Real-World Art School
Real-World Art School
So long, ivory tower. Engage. Collaborate. Partner. These are the watchwords of a new direction in art education.
Whether it's a response to a changing economy, a reflection of our hyperconnected society, or both, schools are looking beyond classroom and campus, with formal programs designed to reach out to the public in strategic, innovative ways. The goal: Help students discover new ways of applying their skills and vision to make better products, a better world - and, while they're at it, a living. Here are three recent initiatives.
California College of the Arts
"One thing I like to tell students is that they're part of something larger," says Sanjit Sethi, director of the Center for Art and Public Life at California College of the Arts, with campuses in Oakland and San Francisco.
Originally trained in ceramics at Alfred University, Sethi has since devoted much of his inquiry to the role of the artist in society. "The center is focused on a question," he explains: "How does an institution of higher education that's devoted to creativity - architecture and design, writing, craft-based materials, fine arts - address some of those pressing issues of our time, from lack of educational opportunities for youth to climate change to health care for elders?"
To find answers, in 2010 the center launched Engage at CCA, in which faculty custom-design a class around a real-world project. Furniture design students built seating for the atrium of the Yerba Buena Center for the Arts, for example, under the direction of furniture department chairman Russell Baldon. But first, says Sethi, they had to go through "a process of ideation and thinking, engagement with the docents, security guards, and patrons." Only then could they come up with "innovative designs that specifically activate the space," he says.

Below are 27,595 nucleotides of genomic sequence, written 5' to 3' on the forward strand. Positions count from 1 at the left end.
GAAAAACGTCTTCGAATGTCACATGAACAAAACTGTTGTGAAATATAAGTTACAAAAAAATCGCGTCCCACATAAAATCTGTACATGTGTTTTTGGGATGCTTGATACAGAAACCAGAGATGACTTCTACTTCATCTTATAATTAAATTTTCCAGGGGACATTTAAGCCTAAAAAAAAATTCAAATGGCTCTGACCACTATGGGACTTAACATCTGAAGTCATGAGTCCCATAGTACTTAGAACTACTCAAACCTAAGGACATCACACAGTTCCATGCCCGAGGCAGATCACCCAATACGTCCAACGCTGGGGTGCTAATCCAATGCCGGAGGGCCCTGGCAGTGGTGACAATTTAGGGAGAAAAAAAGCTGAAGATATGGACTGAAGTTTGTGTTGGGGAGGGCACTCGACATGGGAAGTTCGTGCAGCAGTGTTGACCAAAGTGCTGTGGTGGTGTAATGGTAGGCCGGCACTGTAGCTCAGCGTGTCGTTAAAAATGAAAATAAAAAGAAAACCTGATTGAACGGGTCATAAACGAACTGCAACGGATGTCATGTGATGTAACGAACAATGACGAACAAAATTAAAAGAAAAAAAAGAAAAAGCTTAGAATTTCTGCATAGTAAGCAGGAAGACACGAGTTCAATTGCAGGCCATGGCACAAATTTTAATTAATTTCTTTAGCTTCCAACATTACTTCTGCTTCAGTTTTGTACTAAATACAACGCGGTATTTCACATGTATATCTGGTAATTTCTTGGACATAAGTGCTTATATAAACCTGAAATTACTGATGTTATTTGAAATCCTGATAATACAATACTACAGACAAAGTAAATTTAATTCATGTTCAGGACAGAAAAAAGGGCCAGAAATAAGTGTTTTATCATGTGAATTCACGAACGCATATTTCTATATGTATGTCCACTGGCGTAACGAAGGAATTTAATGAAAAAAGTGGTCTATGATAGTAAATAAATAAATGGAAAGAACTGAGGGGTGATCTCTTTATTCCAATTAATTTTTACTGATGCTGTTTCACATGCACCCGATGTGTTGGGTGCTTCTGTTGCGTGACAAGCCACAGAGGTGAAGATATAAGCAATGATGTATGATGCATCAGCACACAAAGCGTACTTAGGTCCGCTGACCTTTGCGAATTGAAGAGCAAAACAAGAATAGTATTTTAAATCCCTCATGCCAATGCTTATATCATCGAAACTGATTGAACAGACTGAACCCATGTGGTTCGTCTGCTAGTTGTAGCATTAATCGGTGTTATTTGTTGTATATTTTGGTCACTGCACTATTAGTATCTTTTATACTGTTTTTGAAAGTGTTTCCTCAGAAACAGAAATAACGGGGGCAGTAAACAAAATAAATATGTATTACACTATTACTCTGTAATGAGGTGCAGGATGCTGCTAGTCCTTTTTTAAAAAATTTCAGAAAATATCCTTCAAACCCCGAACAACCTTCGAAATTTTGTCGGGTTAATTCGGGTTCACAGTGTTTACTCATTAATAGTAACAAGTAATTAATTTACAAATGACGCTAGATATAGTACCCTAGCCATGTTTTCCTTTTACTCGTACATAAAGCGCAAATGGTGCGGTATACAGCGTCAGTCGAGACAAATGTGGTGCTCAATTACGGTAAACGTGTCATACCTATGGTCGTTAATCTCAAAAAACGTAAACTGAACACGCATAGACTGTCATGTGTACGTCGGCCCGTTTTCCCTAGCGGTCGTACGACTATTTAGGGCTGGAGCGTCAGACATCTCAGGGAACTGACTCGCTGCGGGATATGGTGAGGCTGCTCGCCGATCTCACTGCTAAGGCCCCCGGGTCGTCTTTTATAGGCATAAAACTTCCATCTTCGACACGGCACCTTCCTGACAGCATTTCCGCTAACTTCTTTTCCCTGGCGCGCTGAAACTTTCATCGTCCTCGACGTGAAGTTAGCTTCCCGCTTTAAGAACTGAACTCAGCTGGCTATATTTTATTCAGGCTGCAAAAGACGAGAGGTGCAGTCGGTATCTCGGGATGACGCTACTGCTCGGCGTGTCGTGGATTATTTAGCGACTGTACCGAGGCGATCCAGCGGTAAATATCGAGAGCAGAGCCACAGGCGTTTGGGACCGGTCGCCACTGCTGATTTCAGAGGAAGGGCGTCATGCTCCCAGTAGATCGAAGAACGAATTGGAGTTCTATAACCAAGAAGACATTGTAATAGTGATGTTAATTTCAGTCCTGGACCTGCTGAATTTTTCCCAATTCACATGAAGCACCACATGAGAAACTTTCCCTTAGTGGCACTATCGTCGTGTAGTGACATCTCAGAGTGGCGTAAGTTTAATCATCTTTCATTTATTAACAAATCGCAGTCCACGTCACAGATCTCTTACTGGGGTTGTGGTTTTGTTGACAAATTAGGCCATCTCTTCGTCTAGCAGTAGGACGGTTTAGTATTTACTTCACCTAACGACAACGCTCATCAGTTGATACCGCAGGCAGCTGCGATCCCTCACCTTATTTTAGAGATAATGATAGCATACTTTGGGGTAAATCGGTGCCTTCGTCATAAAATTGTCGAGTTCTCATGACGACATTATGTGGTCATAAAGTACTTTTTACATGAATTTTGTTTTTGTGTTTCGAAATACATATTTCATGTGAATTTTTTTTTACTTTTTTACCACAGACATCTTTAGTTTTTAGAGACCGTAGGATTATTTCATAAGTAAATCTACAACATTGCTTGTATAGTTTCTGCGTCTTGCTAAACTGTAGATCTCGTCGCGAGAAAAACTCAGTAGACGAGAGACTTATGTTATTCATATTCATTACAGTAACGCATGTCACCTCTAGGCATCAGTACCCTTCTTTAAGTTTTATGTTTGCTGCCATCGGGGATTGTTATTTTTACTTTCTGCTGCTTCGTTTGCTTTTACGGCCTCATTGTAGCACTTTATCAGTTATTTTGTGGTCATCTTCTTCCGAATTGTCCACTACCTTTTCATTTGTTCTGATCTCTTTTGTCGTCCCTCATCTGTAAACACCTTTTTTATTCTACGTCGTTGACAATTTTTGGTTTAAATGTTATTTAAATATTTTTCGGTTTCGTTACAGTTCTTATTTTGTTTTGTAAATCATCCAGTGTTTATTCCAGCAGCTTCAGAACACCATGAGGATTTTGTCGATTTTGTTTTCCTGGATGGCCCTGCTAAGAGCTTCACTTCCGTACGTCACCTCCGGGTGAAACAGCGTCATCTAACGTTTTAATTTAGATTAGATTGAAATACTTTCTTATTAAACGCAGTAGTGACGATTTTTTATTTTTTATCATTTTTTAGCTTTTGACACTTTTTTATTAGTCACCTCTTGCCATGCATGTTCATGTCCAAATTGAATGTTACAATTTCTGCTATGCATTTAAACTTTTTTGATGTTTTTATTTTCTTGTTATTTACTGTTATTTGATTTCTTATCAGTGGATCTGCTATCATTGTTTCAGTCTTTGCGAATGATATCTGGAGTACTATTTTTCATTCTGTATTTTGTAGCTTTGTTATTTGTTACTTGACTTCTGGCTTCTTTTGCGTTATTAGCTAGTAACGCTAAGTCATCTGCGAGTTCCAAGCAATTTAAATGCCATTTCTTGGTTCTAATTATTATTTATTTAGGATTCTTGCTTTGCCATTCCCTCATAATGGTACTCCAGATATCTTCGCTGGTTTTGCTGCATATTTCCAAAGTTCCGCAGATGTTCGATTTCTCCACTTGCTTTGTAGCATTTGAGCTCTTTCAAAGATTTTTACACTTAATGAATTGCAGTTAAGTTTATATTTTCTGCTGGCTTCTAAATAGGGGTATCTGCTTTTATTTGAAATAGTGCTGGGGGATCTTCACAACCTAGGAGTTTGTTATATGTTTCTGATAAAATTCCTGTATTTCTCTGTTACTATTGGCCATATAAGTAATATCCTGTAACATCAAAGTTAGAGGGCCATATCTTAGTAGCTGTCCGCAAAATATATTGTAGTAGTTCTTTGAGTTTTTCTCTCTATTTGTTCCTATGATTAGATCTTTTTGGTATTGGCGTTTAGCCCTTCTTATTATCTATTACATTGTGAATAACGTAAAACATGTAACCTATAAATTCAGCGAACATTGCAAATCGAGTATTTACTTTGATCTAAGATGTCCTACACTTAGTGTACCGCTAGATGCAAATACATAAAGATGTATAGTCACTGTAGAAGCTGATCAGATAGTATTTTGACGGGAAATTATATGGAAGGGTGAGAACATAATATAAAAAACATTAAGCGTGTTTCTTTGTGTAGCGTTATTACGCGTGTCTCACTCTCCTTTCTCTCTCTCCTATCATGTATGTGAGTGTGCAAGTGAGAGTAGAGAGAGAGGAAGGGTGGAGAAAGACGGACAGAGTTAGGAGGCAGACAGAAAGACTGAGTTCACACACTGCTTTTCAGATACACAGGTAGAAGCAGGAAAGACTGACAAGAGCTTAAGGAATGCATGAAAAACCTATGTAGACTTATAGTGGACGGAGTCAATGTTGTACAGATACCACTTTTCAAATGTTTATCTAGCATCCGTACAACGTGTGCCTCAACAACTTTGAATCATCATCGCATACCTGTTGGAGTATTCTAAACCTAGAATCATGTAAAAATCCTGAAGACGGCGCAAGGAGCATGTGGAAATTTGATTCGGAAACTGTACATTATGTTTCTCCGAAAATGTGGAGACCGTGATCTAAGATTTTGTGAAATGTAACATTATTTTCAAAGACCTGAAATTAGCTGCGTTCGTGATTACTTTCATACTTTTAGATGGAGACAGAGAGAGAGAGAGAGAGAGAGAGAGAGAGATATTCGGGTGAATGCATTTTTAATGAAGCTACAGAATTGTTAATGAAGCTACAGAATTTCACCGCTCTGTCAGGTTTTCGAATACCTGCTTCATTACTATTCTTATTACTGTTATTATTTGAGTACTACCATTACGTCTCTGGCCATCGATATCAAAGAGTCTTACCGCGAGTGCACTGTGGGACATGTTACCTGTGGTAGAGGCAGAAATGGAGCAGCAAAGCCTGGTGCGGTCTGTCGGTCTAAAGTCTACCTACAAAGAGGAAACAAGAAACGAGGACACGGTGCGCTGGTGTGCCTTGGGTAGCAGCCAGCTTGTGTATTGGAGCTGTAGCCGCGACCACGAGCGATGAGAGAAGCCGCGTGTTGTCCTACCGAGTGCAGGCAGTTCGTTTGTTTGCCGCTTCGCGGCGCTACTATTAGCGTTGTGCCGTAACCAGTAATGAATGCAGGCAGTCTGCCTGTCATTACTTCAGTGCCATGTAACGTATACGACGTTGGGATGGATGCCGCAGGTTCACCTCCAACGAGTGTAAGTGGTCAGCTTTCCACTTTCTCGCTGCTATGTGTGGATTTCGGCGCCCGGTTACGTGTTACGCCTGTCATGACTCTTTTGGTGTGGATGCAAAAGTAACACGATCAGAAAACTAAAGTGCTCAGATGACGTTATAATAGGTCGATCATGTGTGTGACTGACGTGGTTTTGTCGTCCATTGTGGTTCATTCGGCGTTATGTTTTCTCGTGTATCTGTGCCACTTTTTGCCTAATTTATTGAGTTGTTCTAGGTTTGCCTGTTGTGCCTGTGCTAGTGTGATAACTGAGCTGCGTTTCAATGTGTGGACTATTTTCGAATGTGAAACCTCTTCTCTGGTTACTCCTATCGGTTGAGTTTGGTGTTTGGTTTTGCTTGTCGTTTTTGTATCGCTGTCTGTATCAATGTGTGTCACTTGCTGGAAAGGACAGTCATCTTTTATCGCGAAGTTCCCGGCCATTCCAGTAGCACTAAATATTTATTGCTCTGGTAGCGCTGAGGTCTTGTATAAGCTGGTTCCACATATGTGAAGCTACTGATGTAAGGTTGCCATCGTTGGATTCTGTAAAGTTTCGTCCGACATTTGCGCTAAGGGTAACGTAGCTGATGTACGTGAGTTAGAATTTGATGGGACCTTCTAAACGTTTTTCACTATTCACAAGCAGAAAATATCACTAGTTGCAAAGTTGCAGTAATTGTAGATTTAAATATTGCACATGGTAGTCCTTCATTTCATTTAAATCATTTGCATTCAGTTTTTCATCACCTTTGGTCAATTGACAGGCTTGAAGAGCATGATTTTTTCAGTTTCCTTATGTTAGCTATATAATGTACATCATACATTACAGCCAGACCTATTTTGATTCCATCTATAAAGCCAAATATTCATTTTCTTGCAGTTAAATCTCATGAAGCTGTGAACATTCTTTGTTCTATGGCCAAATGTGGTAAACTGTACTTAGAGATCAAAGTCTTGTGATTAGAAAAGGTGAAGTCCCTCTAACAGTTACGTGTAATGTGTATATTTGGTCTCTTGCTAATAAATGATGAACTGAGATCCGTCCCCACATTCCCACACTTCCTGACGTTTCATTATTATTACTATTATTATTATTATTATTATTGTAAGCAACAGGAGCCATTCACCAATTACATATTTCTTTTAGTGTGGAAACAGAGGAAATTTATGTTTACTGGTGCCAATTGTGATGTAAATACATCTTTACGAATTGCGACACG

For his Engage class, ceramics chair Nathan Lynch had his students don wetsuits, sail out to Año Nuevo Island off the coast, and work with environmental scientists to make clay shelters for an endangered seabird species. It was a great example of an experimental approach to material and function, Lynch says. "The students see more career trajectories for themselves, not just this slim chance of getting into a gallery or chasing after public art projects. There are all these other ways of using the skills they learn in art school to do interesting things. We try to stress agility, being nimble in the way they approach life after school."
An Engage course can be about insight more than outcome. Anne Wolf, an adjunct professor of textiles and interdisciplinary studies, brought students to the Zen Hospice Project in San Francisco to make pillows for its guesthouse, where volunteers help terminally ill people through the dying process. "There was no problem to solve, nothing to replace. The only thing we could offer was our presence. The craft of knitting and crocheting these pillows was just part of our being there," Wolf says.
"What I've seen over the years with art students is that there is this longing for authenticity. They are driven by something other than a need to be successful in the conventional sense. A lot of them are really searching for meaning," she says. "And death and dying is an area we need to understand. It doesn't get more profound than that."
Savannah College of Art and Design
A few years ago, Savannah College of Art and Design did a self-study to determine which of its strengths deserved more focus. Overwhelmingly, the school community chose collaboration as key to its mission of preparing students for creative careers. The result, the Collaborative Learning Center, opened on the Georgia campus in 2010.
Through the center, students from SCAD's 40-plus areas of study are teamed up and put to work for a corporation - Benetton, VTech, and Kids II are among those that have taken part - to design a product or strategy. Along the way, they're trained in the fine art of working with others.
"We call it ‘coordinated friction,' where we bring in people with multiple viewpoints and encourage them to express their opinions on how to solve a problem," says Josh Lind, the center's creative director and a SCAD grad himself. "In that way, sparks fly faster. Ideas start to form in a way that's organic and creates forward progress, toward a full, cohesive, and innovative concept."